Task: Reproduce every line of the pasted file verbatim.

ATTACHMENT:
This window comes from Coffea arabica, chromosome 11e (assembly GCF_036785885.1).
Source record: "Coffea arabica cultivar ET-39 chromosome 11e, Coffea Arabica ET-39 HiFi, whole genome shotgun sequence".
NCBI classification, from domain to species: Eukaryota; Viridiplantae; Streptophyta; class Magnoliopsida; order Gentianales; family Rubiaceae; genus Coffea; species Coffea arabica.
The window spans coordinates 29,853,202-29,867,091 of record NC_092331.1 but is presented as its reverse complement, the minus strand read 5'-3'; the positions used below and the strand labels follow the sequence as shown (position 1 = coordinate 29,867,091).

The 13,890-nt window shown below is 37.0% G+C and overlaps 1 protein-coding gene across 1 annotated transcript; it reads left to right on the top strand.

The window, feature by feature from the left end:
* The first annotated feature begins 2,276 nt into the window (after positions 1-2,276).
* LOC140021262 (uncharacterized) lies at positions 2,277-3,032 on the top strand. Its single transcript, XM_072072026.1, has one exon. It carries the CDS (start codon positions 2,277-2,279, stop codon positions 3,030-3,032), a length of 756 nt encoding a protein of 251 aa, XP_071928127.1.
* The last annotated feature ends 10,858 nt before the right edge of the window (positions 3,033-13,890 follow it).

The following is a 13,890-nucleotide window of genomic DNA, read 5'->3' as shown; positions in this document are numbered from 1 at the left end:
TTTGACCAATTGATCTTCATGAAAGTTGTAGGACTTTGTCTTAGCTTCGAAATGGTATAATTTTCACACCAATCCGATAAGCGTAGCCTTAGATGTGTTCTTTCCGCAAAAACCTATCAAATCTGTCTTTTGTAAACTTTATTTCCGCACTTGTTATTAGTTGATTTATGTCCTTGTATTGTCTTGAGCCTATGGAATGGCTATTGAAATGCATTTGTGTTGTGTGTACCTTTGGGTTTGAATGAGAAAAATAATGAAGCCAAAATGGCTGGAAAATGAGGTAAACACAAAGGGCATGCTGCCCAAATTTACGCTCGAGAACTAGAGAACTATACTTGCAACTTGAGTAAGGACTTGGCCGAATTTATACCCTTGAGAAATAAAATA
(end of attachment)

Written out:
This window comes from Coffea arabica, chromosome 11e (assembly GCF_036785885.1).
Source record: "Coffea arabica cultivar ET-39 chromosome 11e, Coffea Arabica ET-39 HiFi, whole genome shotgun sequence".
NCBI classification, from domain to species: Eukaryota; Viridiplantae; Streptophyta; class Magnoliopsida; order Gentianales; family Rubiaceae; genus Coffea; species Coffea arabica.
The window spans coordinates 29,853,202-29,867,091 of record NC_092331.1 but is presented as its reverse complement, the minus strand read 5'-3'; the positions used below and the strand labels follow the sequence as shown (position 1 = coordinate 29,867,091).

The 13,890-nt window shown below is 37.0% G+C and overlaps 1 protein-coding gene across 1 annotated transcript; it reads left to right on the top strand.

The window, feature by feature from the left end:
* The first annotated feature begins 2,276 nt into the window (after positions 1-2,276).
* LOC140021262 (uncharacterized) lies at positions 2,277-3,032 on the top strand. Its single transcript, XM_072072026.1, has one exon. It carries the CDS (start codon positions 2,277-2,279, stop codon positions 3,030-3,032), a length of 756 nt encoding a protein of 251 aa, XP_071928127.1.
* The last annotated feature ends 10,858 nt before the right edge of the window (positions 3,033-13,890 follow it).

The following is a 13,890-nucleotide window of genomic DNA, read 5'->3' as shown; positions in this document are numbered from 1 at the left end:
TTTGACCAATTGATCTTCATGAAAGTTGTAGGACTTTGTCTTAGCTTCGAAATGGTATAATTTTCACACCAATCCGATAAGCGTAGCCTTAGATGTGTTCTTTCCGCAAAAACCTATCAAATCTGTCTTTTGTAAACTTTATTTCCGCACTTGTTATTAGTTGATTTATGTCCTTGTATTGTCTTGAGCCTATGGAATGGCTATTGAAATGCATTTGTGTTGTGTGTACCTTTGGGTTTGAATGAGAAAAATAATGAAGCCAAAATGGCTGGAAAATGAGGTAAACACAAAGGGCATGCTGCCCAAATTTACGCTCGAGAACTAGAGAACTATACTTGCAACTTGAGTAAGGACTTGGCCGAATTTATACCCTTGAGAAATAAAATA